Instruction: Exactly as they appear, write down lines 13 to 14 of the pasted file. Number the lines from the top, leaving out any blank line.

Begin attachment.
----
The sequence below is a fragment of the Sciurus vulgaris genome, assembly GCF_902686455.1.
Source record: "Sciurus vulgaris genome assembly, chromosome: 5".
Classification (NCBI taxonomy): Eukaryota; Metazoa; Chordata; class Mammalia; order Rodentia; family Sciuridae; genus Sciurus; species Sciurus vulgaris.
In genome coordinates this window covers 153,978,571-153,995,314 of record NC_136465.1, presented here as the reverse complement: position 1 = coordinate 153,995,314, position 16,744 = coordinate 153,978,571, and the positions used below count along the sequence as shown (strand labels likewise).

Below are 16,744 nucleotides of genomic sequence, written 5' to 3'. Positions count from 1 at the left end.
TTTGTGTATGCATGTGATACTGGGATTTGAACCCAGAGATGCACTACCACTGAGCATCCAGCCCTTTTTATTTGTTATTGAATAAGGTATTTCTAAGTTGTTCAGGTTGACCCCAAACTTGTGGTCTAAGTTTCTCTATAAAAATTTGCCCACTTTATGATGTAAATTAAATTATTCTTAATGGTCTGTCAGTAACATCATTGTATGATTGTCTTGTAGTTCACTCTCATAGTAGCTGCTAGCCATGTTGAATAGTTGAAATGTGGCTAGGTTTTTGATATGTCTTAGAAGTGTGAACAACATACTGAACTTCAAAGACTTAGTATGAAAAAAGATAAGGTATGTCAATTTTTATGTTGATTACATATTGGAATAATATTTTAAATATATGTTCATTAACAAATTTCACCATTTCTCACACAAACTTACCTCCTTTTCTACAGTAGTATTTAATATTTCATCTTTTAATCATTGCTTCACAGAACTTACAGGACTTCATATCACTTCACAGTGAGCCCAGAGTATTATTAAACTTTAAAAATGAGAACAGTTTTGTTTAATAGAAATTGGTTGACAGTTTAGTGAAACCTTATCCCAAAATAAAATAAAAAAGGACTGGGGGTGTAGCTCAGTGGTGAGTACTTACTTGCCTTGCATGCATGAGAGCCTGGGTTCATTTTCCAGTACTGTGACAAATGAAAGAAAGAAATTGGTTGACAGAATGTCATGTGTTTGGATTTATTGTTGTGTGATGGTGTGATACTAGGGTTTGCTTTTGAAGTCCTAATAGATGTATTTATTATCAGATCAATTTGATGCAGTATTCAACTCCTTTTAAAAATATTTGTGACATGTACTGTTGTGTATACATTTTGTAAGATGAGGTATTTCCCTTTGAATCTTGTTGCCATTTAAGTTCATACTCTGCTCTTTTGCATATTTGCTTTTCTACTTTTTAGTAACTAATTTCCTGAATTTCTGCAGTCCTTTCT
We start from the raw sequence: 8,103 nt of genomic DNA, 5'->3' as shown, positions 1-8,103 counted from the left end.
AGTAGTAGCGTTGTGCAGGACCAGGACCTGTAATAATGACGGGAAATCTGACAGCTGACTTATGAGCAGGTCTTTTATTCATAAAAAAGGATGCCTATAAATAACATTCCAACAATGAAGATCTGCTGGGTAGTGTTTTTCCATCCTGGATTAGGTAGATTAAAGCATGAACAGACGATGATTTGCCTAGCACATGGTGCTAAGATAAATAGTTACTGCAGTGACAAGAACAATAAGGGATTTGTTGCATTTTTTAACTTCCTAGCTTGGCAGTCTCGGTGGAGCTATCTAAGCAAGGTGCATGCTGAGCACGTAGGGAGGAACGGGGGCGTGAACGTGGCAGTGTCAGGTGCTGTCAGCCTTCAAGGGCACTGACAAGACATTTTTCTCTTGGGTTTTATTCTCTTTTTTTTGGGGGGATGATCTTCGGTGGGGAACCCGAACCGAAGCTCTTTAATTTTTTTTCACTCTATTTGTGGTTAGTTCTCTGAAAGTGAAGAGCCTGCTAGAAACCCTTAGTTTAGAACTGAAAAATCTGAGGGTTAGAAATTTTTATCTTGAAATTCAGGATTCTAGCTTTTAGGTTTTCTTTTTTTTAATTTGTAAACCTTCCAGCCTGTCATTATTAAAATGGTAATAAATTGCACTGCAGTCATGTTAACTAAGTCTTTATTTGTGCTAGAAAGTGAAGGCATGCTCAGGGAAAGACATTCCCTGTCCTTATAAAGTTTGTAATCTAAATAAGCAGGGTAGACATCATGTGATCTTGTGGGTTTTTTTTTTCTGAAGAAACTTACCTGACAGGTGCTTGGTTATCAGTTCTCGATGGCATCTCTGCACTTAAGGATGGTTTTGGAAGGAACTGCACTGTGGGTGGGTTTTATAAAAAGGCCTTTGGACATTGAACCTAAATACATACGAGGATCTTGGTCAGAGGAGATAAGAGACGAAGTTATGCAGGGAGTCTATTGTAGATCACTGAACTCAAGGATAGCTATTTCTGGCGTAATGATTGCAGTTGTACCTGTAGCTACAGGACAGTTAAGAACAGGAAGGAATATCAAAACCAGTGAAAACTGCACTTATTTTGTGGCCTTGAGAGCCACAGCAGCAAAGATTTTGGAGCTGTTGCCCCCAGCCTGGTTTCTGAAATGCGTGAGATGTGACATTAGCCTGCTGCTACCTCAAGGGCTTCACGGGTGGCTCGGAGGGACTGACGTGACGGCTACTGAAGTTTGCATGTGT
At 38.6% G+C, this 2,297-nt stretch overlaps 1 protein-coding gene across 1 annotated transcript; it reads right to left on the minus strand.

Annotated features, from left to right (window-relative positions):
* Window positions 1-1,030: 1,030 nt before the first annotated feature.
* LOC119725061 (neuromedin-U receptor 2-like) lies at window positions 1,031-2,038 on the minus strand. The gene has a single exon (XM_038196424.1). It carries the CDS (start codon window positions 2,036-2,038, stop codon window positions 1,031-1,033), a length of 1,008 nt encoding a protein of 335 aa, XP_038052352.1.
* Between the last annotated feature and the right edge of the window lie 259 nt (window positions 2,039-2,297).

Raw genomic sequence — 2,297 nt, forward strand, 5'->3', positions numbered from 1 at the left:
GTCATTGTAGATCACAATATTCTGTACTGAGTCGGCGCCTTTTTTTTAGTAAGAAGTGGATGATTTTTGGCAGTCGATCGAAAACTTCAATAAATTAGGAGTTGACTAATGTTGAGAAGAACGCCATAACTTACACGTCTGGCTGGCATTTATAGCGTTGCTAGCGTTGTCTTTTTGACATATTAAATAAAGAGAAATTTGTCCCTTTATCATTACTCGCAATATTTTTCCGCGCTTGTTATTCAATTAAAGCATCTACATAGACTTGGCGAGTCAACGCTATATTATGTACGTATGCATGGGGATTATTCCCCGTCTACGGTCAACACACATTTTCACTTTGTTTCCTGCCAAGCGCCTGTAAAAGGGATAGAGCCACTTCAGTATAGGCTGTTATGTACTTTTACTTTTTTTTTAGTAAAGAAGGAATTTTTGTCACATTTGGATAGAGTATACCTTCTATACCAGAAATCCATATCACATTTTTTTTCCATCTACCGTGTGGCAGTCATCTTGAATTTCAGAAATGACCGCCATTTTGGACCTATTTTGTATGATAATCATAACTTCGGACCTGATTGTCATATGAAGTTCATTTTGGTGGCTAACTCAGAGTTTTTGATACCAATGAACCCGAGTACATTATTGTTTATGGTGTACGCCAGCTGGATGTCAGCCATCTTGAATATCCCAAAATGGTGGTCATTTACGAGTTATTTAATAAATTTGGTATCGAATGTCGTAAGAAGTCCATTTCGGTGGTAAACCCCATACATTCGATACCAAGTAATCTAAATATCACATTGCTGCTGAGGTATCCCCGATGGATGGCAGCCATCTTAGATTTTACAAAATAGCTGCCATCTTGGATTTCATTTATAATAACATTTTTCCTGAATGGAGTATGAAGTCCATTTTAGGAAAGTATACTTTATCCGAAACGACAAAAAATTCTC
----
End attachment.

* Between the last annotated feature and the right edge of the window lie 259 nt (window positions 2,039-2,297).

Raw genomic sequence — 2,297 nt, forward strand, 5'->3', positions numbered from 1 at the left: